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J Clin Oncol. Jan 20, 2010; 28(3): 453–459.
Published online Dec 14, 2009. doi:  10.1200/JCO.2009.24.8252
PMCID: PMC2815707

Phase II Trial of Infusional Fluorouracil, Irinotecan, and Bevacizumab for Metastatic Colorectal Cancer: Efficacy and Circulating Angiogenic Biomarkers Associated With Therapeutic Resistance



We investigated the efficacy of fluorouracil (FU), leucovorin, irinotecan, and bevacizumab (FOLFIRI + B) in a phase II trial in patients previously untreated for metastatic colorectal cancer (mCRC), and changes during treatment in plasma cytokines and angiogenic factors (CAFs) as potential markers of treatment response and therapeutic resistance.

Patients and Methods

We conducted a phase II, two-institution trial of FOLFIRI + B. Each 14-day cycle consisted of bevacizumab (5 mg/kg), irinotecan (180 mg/m2), bolus FU (400 mg/m2), and leucovorin (400 mg/m2) followed by a 46-hour infusion of FU (2,400 mg/m2). Levels of 37 CAFs were assessed using multiplex-bead assays and enzyme-linked immunosorbent assay at baseline, during treatment, and at the time of progressive disease (PD).


Forty-three patients were enrolled. Median progression-free survival (PFS), the primary end point of the study, was 12.8 months. Median overall survival was 31.3 months, with a response rate of 65%. Elevated interleukin-8 at baseline was associated with a shorter PFS (11 v 15.1 months, P = .03). Before the radiographic development of PD, several CAFs associated with angiogenesis and myeloid recruitment increased compared to baseline, including basic fibroblast growth factor (P = .046), hepatocyte growth factor (P = .046), placental growth factor (P < .001), stromal-derived factor-1 (P = .04), and macrophage chemoattractant protein-3 (P < .001).


Efficacy and tolerability of FOLFIRI + B eared favorable to historical controls in this single arm study. Before radiographic progression, there was a shift in balance of CAFs, with a rise in alternate pro-angiogenic cytokines and myeloid recruitment factors in subsets of patients that may represent mechanisms of resistance.


Therapies incorporating the monoclonal antibody bevacaziumab, an inhibitor of vascular endothelial growth factor (VEGF), have demonstrated efficacy in metastatic colorectal cancer.13 The majority of previously untreated metastatic colorectal cancer patients are treated with bevacizumab (B) in combination with oxaliplatin and fluorouracil (FOLFOX).4 Although the literature suggests an equivalent efficacy for FOLFIRI and FOLFOX without a monoclonal antibody, there are few reports on the FOLFIRI + B regimen in previously untreated patients.5,6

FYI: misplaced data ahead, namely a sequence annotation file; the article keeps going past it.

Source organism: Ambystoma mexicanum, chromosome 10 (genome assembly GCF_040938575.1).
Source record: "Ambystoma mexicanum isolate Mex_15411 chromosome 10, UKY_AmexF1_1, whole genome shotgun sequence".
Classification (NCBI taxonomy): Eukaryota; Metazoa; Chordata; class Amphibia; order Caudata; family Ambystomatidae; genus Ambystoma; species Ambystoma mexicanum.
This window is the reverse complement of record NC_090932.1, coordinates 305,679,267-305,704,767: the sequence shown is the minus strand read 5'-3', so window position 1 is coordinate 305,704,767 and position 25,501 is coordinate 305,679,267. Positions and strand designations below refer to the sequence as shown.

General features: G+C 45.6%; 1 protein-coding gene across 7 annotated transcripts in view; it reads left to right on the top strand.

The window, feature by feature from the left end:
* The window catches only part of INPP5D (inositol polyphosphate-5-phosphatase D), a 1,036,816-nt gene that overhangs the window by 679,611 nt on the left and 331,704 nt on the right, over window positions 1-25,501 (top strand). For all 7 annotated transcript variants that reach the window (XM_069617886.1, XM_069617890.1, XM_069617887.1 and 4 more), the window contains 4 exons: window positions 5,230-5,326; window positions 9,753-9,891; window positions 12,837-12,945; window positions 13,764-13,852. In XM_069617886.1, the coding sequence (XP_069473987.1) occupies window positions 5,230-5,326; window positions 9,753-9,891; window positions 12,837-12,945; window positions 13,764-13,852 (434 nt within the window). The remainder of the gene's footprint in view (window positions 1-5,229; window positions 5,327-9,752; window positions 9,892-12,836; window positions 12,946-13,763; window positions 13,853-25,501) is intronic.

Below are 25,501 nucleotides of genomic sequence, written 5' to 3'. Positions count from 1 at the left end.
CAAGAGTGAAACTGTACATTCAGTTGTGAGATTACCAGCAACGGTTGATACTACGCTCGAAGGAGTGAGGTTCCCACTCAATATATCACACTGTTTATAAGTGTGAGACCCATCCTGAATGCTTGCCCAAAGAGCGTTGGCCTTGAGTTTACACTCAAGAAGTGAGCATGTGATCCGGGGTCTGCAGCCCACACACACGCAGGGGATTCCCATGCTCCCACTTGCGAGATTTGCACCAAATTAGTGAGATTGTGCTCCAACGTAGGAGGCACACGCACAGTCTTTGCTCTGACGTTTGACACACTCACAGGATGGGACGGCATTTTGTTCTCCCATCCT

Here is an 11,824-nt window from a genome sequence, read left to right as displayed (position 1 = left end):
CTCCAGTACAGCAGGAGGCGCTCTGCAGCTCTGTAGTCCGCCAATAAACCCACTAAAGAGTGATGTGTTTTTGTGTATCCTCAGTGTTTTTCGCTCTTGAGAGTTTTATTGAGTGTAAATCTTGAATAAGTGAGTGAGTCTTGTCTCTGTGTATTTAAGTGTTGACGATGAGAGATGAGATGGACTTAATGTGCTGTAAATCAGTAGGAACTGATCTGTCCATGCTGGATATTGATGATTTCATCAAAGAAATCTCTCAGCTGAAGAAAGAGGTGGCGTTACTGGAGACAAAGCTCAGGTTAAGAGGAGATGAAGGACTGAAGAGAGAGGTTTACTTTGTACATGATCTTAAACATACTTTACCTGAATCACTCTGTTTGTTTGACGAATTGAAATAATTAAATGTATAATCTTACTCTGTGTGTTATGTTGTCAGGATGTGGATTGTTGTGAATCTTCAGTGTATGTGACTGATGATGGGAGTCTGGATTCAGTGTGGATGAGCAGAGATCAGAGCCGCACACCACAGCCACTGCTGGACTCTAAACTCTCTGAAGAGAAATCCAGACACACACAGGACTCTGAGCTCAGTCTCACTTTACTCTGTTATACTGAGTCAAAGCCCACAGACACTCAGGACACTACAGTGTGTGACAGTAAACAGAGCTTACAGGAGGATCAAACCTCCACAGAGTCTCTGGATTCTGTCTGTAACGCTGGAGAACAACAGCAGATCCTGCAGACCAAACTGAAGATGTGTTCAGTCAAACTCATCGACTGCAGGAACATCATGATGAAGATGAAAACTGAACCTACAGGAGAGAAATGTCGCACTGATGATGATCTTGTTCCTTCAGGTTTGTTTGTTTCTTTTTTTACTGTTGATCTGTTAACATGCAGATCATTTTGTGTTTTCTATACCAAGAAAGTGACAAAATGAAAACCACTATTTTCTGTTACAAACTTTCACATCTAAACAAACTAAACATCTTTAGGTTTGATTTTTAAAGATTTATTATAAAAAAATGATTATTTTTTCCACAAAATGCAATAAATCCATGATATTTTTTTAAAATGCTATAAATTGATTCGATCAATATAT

Despite the benefit provided by bevacizumab-based regimens for patients with metastatic colorectal cancer, clinical resistance usually develops. Extensive preclinical work has suggested that alternate proangiogenic factors may modulate sensitivity to anti-VEGF therapy and allow regrowth of tumor-associated vasculature.7 Additional studies have implicated infiltrating monocytic cells in the angiogenic switch, recruited by cytokines derived from tumor or tumor-associated stroma.8 However, clinical studies incorporating analysis of these potential cytokines are limited by the number and time points of collected samples.

This phase II study we report here was designed to determine the efficacy of the FOLFIRI + B regimen and to explore both predictors of sensitivity and potential mechanisms of resistance to FOLFIRI + B. We report the clinical efficacy of this regimen and identified elevation of several proangiogenic cytokines before, and at the time of, progression on this regimen.


Patients and Eligibility Criteria

Patients were enrolled from M. D. Anderson Cancer Center and Lyndon B. Johnson General Hospital, a county hospital affiliated with The University of Texas, Houston, TX. Enrollment began in January 2005 and completed in January 2007.